MEDINA, Circuit Judge.
This is an action by a deportee for a declaratory judgment and injunctive relief under the Administrative Procedure Act, § 10, 60 Stat. 243, 5 U.S.C.A. § 1009. Petitioner having exhausted his administrative remedies seeks a review of the proceedings resulting in a final order of deportation, claiming that his constitutional rights have been violated in that "the evidence adduced * * * was in contravention of * * * the Fifth Amendment in that your petitioner was deprived of due process of law and in that your petitioner was compelled to testify on matters which might tend to incriminate him, such as his entry into the United States and his purposes in coming to the United States."
The merits have not been considered, the court below having dismissed the case on motion pursuant to Rule 12(b) of the Federal Rules of Civil Procedure, 28 U.S.C.A., as the action was brought against the District Director of Immigration and Naturalization for the District of New York, without joining either the Attorney General or the Commissioner of Immigration and Naturalization.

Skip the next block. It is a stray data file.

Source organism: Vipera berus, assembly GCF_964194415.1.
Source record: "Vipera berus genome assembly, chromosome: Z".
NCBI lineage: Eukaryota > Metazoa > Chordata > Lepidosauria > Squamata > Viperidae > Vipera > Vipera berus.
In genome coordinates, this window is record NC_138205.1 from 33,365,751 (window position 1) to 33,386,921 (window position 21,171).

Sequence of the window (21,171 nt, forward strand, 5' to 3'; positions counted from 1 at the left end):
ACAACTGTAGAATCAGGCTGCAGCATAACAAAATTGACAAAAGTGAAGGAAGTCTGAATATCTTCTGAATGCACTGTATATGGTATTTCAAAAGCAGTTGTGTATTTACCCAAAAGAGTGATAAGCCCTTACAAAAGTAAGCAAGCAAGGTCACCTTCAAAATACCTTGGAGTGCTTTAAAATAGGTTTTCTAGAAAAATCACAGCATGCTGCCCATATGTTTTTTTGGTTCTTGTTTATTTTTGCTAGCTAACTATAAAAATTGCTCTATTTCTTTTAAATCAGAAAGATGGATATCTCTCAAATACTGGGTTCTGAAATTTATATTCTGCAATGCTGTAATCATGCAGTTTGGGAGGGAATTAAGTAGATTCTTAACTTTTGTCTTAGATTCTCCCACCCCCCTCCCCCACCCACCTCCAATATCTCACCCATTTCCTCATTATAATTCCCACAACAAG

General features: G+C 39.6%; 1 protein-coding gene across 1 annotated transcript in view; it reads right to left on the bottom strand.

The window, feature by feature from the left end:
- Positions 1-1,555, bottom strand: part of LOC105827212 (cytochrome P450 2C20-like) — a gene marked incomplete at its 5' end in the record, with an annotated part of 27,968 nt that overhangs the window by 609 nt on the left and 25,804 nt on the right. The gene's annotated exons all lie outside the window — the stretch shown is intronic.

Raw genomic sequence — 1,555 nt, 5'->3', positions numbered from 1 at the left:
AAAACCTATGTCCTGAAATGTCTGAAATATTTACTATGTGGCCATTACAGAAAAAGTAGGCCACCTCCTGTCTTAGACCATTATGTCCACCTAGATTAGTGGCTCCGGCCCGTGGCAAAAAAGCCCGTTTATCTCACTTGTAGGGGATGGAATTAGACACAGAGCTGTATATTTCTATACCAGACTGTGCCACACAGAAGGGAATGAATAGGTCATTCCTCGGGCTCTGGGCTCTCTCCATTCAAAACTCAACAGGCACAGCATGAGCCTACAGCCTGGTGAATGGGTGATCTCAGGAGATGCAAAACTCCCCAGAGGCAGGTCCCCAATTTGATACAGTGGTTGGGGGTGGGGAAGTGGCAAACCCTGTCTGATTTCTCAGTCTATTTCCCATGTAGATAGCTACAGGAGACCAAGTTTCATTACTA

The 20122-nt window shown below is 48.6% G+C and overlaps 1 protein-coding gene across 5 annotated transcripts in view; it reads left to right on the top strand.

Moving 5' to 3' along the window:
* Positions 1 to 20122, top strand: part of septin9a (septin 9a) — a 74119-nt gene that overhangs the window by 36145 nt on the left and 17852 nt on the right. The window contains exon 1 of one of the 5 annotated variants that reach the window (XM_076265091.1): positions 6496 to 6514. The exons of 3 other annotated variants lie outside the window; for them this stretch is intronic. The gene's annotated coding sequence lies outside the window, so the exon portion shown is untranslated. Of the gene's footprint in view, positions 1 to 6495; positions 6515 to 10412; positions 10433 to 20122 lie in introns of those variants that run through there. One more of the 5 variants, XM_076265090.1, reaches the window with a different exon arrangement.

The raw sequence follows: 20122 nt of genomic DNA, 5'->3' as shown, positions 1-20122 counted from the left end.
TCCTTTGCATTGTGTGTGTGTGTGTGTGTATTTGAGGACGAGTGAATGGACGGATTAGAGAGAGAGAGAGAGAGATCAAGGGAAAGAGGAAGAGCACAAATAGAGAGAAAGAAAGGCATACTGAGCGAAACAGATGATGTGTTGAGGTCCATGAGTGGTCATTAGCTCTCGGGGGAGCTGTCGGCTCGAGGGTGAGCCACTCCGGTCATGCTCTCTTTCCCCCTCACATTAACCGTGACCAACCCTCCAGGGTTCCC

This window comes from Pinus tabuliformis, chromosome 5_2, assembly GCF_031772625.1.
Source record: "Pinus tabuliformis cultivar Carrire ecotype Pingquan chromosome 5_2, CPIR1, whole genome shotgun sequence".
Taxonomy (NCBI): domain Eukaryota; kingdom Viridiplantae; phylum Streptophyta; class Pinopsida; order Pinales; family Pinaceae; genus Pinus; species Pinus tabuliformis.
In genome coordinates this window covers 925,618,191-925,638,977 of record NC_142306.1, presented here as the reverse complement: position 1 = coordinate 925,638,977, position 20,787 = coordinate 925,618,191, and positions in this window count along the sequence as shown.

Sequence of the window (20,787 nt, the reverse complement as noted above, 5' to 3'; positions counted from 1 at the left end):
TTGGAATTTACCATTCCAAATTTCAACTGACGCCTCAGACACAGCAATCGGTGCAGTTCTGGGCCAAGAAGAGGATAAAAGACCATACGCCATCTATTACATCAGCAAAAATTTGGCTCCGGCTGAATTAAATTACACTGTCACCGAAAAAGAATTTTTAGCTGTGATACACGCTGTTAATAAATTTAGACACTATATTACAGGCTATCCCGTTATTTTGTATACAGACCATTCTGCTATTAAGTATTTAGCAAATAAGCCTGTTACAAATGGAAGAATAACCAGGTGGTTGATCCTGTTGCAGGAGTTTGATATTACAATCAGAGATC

To those who have spent the greater part of their professional lives manipulating procedural devices in the ebb and
The aliens involved in deportation proceedings are often in poor financial circumstances; the validity of final orders of deportation generally, if not always, depends upon questions relating to the alleged infringement of the deportees' constitutional rights; their imprisonment or enlargement on bail and the actual deportation itself affect human relationships of the highest consequence. Under these circumstances it would seem that the courts must be able to spell out some simple formula, which will cut through red tape, face realities, and provide an expeditious and inexpensive remedy, with a minimum amount of procedural frills and a maximum amount of attention to the question of whether or not the administrative proceedings against the deportee have conformed to the requirements of due process.